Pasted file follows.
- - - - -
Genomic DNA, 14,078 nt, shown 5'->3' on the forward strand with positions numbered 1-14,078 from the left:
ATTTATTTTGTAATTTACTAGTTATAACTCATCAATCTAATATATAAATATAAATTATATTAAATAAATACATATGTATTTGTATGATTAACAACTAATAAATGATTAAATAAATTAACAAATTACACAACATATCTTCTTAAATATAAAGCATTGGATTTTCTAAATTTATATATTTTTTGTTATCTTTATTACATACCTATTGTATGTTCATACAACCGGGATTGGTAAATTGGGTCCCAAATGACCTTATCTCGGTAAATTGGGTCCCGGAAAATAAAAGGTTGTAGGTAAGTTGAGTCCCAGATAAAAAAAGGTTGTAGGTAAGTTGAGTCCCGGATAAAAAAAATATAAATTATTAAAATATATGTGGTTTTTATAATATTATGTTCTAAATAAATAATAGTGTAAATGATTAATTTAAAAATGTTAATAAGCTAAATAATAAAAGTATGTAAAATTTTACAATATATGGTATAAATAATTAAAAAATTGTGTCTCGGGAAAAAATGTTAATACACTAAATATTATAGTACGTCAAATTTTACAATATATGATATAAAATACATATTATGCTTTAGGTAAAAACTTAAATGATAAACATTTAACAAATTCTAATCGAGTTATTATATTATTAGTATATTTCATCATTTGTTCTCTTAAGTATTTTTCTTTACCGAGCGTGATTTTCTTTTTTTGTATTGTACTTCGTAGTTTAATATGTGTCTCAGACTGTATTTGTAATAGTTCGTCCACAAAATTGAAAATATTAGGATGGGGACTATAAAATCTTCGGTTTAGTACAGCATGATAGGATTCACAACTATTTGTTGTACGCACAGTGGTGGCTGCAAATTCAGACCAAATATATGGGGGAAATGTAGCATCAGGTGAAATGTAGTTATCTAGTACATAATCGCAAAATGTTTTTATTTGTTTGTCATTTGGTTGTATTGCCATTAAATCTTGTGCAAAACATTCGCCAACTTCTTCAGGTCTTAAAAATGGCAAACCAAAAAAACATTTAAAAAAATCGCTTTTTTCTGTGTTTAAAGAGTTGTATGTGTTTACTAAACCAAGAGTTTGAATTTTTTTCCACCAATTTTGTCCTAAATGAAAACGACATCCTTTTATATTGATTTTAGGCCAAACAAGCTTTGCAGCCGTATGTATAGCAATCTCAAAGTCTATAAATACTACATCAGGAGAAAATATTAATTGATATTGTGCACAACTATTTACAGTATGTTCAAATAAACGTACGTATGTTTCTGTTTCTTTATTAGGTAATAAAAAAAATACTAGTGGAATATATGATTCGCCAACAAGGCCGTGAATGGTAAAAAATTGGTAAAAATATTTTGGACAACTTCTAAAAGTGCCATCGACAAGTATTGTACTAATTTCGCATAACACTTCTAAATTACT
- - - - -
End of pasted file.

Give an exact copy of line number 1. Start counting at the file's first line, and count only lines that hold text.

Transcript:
Genomic DNA, 14,078 nt, shown 5'->3' on the forward strand with positions numbered 1-14,078 from the left: